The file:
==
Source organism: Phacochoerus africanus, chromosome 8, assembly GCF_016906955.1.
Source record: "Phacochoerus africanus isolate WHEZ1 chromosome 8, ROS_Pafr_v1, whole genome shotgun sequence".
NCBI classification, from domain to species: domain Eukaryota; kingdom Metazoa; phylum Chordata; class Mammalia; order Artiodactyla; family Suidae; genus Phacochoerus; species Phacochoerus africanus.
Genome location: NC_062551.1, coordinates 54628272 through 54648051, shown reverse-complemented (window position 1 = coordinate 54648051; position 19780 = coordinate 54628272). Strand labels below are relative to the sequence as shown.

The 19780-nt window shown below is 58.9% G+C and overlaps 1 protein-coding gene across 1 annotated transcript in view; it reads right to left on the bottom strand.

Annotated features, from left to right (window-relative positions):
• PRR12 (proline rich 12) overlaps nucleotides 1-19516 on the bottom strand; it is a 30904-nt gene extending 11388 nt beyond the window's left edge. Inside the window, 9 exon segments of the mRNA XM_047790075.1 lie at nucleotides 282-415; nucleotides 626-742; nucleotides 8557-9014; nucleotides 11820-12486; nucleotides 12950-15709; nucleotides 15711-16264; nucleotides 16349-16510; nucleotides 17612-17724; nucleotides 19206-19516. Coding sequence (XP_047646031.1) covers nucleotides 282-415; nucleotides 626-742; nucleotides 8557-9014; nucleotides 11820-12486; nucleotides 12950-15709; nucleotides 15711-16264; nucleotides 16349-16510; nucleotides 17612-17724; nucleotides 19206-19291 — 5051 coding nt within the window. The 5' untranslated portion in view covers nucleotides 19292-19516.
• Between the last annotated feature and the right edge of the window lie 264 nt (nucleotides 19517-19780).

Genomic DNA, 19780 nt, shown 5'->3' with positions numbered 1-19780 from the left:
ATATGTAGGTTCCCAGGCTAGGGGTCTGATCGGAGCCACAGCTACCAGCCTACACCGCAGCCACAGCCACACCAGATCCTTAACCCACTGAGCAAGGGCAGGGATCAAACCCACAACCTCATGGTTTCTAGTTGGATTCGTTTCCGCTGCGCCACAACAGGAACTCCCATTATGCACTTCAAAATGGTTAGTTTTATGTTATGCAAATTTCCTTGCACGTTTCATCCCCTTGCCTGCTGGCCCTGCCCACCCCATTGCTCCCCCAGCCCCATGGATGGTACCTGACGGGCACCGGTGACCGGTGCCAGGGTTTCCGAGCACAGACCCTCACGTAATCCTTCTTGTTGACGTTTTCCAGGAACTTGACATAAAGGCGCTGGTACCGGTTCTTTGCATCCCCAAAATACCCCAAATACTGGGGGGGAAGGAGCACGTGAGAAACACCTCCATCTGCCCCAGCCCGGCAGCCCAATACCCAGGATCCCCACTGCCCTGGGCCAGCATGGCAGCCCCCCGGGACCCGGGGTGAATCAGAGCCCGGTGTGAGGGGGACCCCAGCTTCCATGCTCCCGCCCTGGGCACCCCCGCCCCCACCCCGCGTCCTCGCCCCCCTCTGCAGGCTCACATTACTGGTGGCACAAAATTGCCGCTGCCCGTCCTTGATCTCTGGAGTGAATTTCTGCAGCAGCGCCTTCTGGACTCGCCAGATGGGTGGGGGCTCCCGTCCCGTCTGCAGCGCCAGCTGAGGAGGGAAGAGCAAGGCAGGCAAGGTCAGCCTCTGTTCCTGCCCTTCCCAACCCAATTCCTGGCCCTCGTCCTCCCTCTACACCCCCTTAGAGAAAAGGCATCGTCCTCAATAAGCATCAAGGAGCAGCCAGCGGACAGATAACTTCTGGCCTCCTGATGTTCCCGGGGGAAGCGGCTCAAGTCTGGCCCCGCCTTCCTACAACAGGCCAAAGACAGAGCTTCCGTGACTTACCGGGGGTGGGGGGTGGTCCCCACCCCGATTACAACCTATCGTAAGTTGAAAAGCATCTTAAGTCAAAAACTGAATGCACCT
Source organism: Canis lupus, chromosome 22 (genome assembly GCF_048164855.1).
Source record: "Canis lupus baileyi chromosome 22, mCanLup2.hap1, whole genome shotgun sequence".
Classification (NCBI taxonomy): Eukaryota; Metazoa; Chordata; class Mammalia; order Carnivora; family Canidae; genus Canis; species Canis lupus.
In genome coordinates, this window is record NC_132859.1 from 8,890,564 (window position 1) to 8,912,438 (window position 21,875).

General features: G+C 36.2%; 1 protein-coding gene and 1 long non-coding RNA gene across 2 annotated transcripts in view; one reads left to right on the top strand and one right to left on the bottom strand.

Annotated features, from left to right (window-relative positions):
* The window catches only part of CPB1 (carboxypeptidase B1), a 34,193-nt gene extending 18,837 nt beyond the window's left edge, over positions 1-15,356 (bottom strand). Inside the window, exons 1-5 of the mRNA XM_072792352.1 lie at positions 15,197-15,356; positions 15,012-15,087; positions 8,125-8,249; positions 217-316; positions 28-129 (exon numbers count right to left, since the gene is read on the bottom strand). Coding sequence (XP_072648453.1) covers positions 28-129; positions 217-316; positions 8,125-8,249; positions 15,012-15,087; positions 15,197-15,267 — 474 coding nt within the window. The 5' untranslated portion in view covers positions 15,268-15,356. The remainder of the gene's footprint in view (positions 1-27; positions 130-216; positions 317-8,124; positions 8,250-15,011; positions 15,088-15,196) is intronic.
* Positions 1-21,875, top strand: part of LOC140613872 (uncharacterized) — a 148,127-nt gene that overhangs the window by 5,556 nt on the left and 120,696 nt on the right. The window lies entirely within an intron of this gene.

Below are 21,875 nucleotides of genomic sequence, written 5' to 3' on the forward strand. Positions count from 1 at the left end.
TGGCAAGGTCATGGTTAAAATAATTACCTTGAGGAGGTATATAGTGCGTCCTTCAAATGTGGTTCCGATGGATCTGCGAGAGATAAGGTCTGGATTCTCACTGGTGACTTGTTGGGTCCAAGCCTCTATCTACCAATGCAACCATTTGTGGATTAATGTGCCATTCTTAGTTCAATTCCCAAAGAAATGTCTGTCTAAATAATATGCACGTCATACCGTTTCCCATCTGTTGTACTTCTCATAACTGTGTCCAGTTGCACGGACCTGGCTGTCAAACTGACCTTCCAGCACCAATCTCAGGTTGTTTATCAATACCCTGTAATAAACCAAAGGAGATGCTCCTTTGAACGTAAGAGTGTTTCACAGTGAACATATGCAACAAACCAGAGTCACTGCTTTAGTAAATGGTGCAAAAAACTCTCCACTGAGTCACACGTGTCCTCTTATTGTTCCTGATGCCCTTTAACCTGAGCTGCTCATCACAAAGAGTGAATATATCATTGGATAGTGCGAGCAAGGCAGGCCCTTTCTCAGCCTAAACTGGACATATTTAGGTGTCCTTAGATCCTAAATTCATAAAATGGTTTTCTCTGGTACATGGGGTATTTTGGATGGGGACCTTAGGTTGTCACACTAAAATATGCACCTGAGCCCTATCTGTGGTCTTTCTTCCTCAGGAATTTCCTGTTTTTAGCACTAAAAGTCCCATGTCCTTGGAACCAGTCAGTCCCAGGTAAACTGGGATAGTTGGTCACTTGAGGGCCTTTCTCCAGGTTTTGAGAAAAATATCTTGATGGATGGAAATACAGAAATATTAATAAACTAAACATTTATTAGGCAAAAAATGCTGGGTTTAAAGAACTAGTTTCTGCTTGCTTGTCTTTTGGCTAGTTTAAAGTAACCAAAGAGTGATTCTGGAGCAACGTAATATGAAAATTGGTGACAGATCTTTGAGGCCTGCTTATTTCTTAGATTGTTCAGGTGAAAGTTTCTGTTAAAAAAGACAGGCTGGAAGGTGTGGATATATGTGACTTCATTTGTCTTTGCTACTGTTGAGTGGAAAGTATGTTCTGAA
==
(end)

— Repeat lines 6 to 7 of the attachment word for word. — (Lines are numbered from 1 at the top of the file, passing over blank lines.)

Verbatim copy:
Annotated features, from left to right (window-relative positions):
• PRR12 (proline rich 12) overlaps nucleotides 1-19516 on the bottom strand; it is a 30904-nt gene extending 11388 nt beyond the window's left edge. Inside the window, 9 exon segments of the mRNA XM_047790075.1 lie at nucleotides 282-415; nucleotides 626-742; nucleotides 8557-9014; nucleotides 11820-12486; nucleotides 12950-15709; nucleotides 15711-16264; nucleotides 16349-16510; nucleotides 17612-17724; nucleotides 19206-19516. Coding sequence (XP_047646031.1) covers nucleotides 282-415; nucleotides 626-742; nucleotides 8557-9014; nucleotides 11820-12486; nucleotides 12950-15709; nucleotides 15711-16264; nucleotides 16349-16510; nucleotides 17612-17724; nucleotides 19206-19291 — 5051 coding nt within the window. The 5' untranslated portion in view covers nucleotides 19292-19516.